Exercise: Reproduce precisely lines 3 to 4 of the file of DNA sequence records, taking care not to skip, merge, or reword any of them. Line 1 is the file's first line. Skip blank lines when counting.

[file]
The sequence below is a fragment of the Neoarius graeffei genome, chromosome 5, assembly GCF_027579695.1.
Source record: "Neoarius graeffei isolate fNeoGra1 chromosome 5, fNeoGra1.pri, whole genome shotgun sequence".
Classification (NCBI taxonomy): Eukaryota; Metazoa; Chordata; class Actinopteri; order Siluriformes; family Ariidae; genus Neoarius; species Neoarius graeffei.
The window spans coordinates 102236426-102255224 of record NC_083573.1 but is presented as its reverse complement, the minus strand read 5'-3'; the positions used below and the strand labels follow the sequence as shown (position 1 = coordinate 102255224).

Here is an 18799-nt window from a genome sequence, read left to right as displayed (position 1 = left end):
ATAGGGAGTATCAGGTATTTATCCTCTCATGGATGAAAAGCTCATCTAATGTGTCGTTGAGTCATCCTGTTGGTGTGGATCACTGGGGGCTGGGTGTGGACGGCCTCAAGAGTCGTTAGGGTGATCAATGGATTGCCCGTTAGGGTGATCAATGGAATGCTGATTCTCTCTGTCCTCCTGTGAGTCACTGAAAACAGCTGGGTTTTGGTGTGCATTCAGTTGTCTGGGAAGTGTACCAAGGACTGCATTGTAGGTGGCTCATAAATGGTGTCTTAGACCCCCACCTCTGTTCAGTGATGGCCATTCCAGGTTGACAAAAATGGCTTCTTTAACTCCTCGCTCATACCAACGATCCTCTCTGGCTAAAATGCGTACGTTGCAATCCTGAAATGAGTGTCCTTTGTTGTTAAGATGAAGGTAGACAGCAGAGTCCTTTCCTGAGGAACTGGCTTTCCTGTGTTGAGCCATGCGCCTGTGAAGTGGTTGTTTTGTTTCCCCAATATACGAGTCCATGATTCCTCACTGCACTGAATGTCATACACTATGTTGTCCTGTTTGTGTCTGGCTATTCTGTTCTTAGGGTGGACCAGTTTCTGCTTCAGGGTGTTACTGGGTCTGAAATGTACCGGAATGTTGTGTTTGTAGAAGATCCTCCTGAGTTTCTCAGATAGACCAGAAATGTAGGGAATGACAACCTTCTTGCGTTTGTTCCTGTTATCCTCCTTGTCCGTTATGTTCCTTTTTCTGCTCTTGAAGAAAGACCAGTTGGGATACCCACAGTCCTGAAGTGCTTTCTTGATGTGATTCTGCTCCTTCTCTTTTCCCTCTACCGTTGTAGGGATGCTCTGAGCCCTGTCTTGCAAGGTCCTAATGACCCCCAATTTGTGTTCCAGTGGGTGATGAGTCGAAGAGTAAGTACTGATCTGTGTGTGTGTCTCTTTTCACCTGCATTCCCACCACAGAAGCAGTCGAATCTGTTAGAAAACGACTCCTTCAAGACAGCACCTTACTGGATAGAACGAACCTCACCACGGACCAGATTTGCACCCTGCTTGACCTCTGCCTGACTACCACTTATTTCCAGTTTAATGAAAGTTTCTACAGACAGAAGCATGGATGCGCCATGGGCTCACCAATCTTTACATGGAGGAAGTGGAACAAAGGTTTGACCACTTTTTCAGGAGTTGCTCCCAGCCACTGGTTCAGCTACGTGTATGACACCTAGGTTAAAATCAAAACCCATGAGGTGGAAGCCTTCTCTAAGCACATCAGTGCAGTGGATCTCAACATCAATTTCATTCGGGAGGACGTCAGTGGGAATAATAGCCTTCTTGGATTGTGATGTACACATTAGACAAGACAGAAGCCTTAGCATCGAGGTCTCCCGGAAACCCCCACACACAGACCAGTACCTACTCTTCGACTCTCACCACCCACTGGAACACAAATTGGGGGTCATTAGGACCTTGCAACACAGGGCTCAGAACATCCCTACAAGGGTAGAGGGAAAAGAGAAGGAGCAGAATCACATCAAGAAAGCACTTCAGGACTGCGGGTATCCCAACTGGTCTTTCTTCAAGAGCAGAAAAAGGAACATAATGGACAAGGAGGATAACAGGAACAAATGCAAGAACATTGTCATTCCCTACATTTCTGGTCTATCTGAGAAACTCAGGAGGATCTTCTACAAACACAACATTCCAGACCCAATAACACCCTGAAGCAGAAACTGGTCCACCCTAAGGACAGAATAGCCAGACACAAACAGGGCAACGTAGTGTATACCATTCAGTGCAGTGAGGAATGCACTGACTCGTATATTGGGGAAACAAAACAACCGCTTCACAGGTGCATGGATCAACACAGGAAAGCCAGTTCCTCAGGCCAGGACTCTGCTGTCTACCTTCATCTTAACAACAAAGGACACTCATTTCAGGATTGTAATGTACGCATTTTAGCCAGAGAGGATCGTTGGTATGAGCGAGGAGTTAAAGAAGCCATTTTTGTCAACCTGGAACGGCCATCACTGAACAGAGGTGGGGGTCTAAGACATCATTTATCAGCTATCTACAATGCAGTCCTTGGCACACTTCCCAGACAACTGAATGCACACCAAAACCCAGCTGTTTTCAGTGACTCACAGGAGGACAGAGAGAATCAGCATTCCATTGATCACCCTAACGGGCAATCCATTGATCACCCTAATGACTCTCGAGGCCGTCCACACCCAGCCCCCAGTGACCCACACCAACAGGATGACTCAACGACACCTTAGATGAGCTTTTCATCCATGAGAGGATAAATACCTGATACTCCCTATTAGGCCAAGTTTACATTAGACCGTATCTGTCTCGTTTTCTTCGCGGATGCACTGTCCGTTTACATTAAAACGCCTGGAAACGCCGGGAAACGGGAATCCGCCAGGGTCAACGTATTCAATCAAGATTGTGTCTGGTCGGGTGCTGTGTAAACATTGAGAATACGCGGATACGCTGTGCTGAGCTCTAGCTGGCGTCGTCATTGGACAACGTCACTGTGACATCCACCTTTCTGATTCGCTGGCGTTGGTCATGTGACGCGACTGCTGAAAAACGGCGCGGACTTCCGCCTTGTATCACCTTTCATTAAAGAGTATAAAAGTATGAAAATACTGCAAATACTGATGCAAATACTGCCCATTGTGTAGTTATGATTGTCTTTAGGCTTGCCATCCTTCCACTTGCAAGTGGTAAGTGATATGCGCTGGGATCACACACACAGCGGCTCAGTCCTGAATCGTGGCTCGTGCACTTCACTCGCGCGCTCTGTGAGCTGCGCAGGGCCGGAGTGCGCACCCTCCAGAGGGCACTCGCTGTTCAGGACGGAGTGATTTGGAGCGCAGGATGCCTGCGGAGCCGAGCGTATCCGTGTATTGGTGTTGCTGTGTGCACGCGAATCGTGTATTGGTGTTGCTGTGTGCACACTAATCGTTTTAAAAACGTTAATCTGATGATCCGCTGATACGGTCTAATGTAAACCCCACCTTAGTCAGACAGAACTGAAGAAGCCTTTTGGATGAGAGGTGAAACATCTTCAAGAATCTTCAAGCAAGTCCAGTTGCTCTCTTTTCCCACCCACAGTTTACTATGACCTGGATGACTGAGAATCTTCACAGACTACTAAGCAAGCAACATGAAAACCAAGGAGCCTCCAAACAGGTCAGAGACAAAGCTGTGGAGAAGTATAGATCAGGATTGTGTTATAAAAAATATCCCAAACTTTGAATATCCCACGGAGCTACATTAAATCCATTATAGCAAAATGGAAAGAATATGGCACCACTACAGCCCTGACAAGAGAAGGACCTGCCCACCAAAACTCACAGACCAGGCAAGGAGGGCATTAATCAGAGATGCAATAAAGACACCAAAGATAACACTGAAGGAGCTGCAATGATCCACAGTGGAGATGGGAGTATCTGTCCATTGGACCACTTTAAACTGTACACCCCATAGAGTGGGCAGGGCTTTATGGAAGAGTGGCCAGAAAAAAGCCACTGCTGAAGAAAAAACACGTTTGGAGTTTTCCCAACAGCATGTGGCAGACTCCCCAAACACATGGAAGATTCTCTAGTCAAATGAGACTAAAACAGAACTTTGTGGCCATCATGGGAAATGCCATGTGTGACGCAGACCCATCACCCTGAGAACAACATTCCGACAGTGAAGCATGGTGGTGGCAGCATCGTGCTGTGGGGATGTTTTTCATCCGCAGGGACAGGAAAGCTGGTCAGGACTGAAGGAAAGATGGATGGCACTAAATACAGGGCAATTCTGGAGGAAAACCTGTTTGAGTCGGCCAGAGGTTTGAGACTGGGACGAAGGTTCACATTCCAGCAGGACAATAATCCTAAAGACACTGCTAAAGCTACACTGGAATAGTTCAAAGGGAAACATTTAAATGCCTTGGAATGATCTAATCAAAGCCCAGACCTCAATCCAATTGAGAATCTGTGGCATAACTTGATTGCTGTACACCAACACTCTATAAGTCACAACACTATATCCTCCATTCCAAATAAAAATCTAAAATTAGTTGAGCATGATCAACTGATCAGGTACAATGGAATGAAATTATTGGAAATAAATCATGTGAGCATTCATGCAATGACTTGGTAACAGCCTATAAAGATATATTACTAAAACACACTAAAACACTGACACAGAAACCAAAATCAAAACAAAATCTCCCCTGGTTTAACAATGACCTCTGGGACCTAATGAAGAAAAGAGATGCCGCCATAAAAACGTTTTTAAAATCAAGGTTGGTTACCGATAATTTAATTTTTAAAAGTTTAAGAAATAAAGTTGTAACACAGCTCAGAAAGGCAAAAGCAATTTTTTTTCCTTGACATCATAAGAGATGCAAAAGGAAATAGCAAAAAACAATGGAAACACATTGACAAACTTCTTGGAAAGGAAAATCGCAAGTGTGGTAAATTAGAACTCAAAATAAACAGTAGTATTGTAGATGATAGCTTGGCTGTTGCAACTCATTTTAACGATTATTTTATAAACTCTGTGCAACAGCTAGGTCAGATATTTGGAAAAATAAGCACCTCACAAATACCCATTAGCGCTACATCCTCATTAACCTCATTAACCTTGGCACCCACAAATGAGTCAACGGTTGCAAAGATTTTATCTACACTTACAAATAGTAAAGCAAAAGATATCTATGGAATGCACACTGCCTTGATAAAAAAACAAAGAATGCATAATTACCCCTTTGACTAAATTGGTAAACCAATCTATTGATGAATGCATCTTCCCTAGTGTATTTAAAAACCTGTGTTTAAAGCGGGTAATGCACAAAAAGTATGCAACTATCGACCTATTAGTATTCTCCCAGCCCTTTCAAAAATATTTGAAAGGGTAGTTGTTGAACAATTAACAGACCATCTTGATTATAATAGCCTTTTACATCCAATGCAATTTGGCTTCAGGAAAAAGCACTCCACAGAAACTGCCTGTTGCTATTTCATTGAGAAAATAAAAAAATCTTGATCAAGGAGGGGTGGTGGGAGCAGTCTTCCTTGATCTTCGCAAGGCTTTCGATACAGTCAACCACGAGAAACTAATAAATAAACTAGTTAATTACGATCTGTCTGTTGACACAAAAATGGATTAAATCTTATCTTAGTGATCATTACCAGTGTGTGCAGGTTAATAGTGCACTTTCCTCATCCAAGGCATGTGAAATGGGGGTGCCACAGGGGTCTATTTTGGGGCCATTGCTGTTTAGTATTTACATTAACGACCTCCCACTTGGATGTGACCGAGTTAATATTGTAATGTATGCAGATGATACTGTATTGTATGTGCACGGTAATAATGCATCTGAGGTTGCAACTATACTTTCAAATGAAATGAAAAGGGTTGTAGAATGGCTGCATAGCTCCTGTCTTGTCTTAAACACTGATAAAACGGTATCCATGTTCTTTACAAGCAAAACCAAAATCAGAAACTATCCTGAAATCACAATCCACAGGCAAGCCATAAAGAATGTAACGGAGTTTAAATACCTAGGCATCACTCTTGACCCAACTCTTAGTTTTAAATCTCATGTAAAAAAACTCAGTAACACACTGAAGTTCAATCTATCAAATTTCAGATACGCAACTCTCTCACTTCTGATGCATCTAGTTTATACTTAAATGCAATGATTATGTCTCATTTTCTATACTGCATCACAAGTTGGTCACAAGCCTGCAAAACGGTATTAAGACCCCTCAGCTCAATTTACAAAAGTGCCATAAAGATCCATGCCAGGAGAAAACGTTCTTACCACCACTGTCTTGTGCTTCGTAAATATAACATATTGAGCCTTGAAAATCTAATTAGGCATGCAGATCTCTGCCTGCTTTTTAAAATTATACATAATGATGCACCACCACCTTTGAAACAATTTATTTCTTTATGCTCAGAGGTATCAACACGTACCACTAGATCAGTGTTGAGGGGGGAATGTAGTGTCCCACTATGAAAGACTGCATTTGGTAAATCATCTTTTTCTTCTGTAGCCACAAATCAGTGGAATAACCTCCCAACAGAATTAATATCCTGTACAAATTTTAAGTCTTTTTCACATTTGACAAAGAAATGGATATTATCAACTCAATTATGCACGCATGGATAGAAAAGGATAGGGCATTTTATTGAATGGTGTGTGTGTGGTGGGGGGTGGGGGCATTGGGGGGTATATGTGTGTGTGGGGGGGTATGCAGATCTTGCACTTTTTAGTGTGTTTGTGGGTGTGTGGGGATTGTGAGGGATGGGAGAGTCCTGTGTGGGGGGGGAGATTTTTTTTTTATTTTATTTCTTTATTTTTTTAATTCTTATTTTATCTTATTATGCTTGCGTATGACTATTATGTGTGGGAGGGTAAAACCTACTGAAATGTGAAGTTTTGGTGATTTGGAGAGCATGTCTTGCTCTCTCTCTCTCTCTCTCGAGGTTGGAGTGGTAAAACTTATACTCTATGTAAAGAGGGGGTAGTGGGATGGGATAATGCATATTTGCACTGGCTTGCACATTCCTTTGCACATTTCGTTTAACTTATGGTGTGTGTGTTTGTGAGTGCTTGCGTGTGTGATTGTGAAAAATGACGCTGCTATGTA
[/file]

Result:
Classification (NCBI taxonomy): Eukaryota; Metazoa; Chordata; class Actinopteri; order Siluriformes; family Ariidae; genus Neoarius; species Neoarius graeffei.
The window spans coordinates 102236426-102255224 of record NC_083573.1 but is presented as its reverse complement, the minus strand read 5'-3'; the positions used below and the strand labels follow the sequence as shown (position 1 = coordinate 102255224).